September 2017
Volume 17, Issue 10
Open Access
Vision Sciences Society Annual Meeting Abstract  |   August 2017
Solving the Complexity of Object Occlusions in Scenes: The Grouping of Adjacent Surfaces and Non-Adjacent but Connected Surfaces
Author Affiliations
  • Debarshi Datta
    Department of Psychology, Schmidt College of Science, Florida Atlantic University
  • Howard Hock
    Department of Psychology, Schmidt College of Science, Florida Atlantic University
    Center for Complex Systems and Brain Sciences, Schmidt College of Science, Florida Atlantic University
Journal of Vision August 2017, Vol.17, 168. doi:10.1167/17.10.168
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      Debarshi Datta, Howard Hock; Solving the Complexity of Object Occlusions in Scenes: The Grouping of Adjacent Surfaces and Non-Adjacent but Connected Surfaces. Journal of Vision 2017;17(10):168. doi: 10.1167/17.10.168.

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      © ARVO (1962-2015); The Authors (2016-present)

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Abstract

In contrast with classic Gestalt examples of perceptual grouping, most natural environments contain multiple objects, each with multiple surfaces. Each object is likely to occlude other objects partially and is itself likely to be partially occluded. A central question, therefore, is how the visual system resolves the resulting surface correspondence problem by successfully determining which surfaces belong to which objects (Guzman, 1969). To this end, a recently developed dynamic grouping methodology determines whether pairs of adjacent surfaces are grouped together (Hock & Nichols, 2012; Hock & Schöner, 2015). The grouping of adjacent surfaces, which depends on their affinity state, is indicated by the direction of perceived motion across one surface when its luminance (and thus, its luminance similarity with the adjacent surface) is perturbed. It is shown here that dynamic grouping also can occur for nonadjacent surfaces, providing they are linked in two-dimensions by a connecting surface. METHOD: Three disconnected horizontal surfaces with the same luminance are presented with two darker surfaces that connect them. Dynamic grouping motion is created by decreasing the central horizontal surface's luminance, decreasing its similarity with the flanking horizontal surfaces (while simultaneously increasing its similarity with the darker connecting surfaces). RESULTS: The perception of outward (diverging) dynamic grouping motion toward the flanking horizontal surfaces indicated that the central horizontal surface was grouped with the nonadjacent, but connected flanking horizontal surfaces. This was consistent with connectivity functioning as a grouping variable, which was first reported by Palmer and Rock (1994). Preliminary evidence indicates that the dynamic grouping motion is stronger when the nonadjacent but connected horizontal surfaces are aligned, and the connecting surfaces function as occluders (in this case dark vertical bars), consistent with amodal completion requiring the perceptual grouping of nonadjacent surfaces behind an occluding surface.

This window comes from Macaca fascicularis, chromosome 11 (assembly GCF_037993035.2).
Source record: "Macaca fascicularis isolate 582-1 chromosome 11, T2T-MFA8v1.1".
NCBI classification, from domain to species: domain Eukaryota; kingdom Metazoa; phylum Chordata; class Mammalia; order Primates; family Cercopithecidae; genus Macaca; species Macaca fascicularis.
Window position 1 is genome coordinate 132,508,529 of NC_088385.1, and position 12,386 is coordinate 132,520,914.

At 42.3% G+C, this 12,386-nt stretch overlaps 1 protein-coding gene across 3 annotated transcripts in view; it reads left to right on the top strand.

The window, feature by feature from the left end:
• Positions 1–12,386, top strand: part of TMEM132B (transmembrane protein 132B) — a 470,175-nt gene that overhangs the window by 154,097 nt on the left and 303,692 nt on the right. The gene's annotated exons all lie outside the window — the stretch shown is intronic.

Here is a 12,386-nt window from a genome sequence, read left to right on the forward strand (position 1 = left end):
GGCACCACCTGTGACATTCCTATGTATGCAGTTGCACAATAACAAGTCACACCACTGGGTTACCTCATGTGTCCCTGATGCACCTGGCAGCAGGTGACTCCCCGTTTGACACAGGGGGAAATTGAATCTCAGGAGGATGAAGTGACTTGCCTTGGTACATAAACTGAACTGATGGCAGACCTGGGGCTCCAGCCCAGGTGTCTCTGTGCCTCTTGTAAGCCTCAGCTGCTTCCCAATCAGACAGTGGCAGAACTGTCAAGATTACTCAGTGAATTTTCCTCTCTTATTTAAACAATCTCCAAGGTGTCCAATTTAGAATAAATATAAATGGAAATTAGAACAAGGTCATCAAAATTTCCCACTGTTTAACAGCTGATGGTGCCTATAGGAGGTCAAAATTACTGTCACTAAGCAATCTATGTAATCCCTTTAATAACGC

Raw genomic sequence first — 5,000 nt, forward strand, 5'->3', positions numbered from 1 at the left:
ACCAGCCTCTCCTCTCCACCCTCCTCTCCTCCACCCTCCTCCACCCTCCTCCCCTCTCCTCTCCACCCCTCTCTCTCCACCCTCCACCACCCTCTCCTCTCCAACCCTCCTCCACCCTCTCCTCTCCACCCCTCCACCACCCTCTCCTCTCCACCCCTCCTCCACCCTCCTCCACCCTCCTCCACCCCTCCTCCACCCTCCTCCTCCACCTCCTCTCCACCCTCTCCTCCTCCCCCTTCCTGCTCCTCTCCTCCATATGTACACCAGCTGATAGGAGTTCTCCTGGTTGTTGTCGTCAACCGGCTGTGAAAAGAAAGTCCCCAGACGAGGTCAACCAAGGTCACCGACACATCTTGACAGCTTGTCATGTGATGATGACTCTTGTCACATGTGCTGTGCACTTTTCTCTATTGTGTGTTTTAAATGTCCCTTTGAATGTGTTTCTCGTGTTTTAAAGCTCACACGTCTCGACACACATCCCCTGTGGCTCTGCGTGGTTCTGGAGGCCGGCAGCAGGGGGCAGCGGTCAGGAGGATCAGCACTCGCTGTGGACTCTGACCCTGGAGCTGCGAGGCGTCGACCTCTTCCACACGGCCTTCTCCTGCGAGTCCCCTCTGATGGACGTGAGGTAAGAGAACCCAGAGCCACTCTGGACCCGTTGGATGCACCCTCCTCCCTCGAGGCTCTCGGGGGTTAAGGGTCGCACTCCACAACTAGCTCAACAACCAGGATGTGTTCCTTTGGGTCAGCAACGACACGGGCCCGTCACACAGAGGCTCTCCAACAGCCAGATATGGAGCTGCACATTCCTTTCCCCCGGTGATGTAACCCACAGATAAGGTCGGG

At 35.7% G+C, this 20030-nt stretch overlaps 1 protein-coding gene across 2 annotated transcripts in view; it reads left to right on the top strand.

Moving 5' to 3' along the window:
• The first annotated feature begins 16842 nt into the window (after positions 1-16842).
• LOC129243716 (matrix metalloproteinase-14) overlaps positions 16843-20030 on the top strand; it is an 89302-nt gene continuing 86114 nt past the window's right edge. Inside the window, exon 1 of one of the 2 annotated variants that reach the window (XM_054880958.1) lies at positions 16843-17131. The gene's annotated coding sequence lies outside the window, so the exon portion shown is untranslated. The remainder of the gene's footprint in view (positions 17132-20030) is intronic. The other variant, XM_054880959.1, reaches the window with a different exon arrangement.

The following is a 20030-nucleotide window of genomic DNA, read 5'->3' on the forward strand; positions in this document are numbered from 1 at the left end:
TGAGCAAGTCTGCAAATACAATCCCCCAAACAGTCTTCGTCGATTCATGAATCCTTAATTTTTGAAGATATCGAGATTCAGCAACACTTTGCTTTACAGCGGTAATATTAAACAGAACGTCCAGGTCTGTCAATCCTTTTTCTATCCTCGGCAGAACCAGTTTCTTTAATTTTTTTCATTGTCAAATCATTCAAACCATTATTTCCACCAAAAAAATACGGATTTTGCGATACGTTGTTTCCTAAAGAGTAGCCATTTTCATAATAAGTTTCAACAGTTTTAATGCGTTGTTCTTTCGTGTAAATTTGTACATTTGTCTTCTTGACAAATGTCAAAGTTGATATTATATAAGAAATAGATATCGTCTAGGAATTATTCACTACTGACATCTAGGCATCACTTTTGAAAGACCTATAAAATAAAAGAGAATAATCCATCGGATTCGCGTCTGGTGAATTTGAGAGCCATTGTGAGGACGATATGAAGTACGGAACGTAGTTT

Meeting abstract presented at VSS 2017

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